Using the methods of electron diffraction microscopy and X-ray diffraction analysis, the influence of alloying of the austenitic steel, Grade 110H13, with chromium and vanadium, as well as high-melting, ultrafine-grained TiO2, ZrO2 powders and Na3AlF6 cryolite on its structural-phase state and microstructure is investigated. It is shown that the matrix of non-modified steel is completely austenitic and consists of an iron-based solid solution and the interstitial (C, N, O and other) and substitutional (Cr, V and other) atoms simultaneously. Alloying with chromium and vanadium changes neither its phase composition nor defect structure, while alloy modification results in qualitatively new structural features: γ → ε-transformation, high-intensity microtwinning, defect structure changes, and a sharp increase in the scalar dislocation density. The features of the deformation-induced microtwinning and ε-martensite plates identified in the modified steel promote revealing additional microtwin systems in the matrix γ-phase, which result in structural changes making it possible to classify it as a γ′-phase. It is found out that an introduction of modifying additions gives rise to the following sequence of structural-phase transformations: γ→γ′→(γ′ +ε). The experimental data obtained demonstrate that as a result of modification the crystal lattice transits into a low-stability state. This transition is accompanied by marked structural-phase changes consisting in the formation of several microtwin systems and γ → ε-transformation. These structural-phase changes in the modified steel are due to the crystal-lattice transition into the low-stability state, followed by new structural-phase alterations.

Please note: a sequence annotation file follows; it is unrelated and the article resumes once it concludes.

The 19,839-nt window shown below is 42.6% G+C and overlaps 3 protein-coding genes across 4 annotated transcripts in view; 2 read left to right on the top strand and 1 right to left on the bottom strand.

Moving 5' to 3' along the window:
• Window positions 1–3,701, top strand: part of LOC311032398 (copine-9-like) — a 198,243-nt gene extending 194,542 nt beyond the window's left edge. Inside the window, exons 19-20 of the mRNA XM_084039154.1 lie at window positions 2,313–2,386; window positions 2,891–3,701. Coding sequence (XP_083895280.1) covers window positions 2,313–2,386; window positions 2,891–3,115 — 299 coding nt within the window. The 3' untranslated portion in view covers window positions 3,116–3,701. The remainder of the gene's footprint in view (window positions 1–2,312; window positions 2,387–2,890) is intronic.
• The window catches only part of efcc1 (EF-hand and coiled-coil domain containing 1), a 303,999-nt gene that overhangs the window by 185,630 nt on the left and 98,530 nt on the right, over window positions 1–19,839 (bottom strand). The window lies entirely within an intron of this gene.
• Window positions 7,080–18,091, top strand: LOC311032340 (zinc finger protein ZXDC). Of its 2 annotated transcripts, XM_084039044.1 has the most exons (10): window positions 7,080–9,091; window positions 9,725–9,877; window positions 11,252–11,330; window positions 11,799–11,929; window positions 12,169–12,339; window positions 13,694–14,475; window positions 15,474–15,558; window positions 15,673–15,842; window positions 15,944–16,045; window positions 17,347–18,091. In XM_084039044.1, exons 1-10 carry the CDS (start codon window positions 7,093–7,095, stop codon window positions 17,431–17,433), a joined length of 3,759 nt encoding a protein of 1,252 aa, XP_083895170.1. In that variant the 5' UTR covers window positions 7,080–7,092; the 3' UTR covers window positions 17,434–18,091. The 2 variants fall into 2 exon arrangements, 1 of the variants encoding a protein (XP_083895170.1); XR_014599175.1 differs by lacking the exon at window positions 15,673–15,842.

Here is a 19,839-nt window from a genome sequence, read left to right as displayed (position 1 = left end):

ASJC Scopus subject areas
- Physics and Astronomy(all)